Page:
In 2001, when I was 18, I joined the Israeli Defense Forces (IDF) to undertake my three years of military service. There was nothing unconventional about me. I was born in West Jerusalem, a practicing Orthodox Jew in a family that leaned to the right. My cousins were settlers; I attended a Yeshiva (a religious high school) in a settlement in the West Bank; my sister is a settler today.
But by the time I was finishing my life as a combat soldier—as a company sergeant in the infantry—I was questioning most of the military actions I had taken part in. The day I stopped thinking like a soldier I looked in the mirror and saw a different person. And it was terrifying.
Soldiers are consumed with their orders and missions, and the overwhelming priority is to protect the comrades they are serving alongside. I spent two years in the West Bank, more than half the time in Hebron, the largest Palestinian city in the region.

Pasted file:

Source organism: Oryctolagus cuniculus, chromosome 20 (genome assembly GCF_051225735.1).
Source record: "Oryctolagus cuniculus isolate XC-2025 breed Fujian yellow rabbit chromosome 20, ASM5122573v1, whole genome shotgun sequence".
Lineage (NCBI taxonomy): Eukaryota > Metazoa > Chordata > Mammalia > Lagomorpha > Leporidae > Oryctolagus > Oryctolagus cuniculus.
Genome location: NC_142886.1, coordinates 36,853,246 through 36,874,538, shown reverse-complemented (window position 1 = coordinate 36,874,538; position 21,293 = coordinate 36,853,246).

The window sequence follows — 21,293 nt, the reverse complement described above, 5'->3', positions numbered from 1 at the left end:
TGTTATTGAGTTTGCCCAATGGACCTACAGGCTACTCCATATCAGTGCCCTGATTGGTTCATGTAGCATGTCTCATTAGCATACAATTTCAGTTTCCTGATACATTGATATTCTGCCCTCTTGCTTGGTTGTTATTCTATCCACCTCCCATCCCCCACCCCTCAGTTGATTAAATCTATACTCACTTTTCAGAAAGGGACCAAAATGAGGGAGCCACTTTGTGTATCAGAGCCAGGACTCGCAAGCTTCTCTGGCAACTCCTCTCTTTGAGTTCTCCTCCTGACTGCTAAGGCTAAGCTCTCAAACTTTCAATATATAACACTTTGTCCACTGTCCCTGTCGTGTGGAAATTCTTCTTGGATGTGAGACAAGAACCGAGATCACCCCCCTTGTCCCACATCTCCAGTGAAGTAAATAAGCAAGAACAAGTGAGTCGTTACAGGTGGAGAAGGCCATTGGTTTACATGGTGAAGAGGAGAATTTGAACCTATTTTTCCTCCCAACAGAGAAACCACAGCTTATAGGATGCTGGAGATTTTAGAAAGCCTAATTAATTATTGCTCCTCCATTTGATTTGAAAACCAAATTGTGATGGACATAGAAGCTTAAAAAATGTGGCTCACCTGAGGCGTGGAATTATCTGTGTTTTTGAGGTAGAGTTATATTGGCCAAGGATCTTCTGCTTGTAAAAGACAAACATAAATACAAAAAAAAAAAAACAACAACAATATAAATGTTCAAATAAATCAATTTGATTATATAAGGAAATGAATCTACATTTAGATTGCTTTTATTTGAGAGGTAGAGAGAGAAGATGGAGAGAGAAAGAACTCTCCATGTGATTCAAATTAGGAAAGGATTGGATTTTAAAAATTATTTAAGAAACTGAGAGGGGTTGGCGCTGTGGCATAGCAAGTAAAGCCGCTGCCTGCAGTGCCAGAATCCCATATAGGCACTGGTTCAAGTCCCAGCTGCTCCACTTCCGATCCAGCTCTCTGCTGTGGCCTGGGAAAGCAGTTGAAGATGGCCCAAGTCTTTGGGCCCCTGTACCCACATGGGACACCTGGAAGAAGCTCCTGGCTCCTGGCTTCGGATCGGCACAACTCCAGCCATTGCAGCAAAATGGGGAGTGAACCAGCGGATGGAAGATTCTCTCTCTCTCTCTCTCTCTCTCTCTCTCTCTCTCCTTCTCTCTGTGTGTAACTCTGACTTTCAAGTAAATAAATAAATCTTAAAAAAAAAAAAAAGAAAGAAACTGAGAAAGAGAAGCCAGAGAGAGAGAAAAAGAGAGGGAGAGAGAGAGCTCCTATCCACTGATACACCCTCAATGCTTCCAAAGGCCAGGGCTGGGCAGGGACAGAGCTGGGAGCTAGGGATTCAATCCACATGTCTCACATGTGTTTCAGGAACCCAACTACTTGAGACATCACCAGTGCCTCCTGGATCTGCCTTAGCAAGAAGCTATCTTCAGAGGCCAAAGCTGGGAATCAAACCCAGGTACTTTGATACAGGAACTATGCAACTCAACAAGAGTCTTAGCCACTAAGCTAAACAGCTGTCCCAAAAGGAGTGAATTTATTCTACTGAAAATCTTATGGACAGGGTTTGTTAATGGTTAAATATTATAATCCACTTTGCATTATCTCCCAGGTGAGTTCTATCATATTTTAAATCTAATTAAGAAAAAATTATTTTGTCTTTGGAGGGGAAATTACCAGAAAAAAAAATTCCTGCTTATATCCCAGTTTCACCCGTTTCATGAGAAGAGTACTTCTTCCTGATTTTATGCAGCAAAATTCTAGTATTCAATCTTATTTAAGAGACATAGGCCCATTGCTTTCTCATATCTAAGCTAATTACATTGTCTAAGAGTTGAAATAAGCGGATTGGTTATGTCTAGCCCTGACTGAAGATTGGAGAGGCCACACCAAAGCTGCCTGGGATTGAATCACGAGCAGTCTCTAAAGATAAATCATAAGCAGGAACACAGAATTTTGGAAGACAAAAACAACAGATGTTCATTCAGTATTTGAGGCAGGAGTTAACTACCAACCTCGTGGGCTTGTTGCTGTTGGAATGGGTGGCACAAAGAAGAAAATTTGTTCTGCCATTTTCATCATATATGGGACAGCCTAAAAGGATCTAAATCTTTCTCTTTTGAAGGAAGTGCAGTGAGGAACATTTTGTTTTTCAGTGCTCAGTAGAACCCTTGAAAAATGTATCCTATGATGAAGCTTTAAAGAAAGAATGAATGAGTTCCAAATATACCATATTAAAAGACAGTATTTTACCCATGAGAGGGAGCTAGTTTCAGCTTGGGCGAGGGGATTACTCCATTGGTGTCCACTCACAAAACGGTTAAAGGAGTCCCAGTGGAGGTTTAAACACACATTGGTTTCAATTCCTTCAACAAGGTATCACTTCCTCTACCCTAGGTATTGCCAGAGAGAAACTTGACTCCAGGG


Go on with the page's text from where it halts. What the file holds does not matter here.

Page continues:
When I started planning what I wanted to do after I left the army, the reflexes I developed as a soldier were weakened ..
- Read more: Israeli Veterans Break Their Silence on Life in the Occupied Territories – Yehuda Shaul, Open Society Foundation
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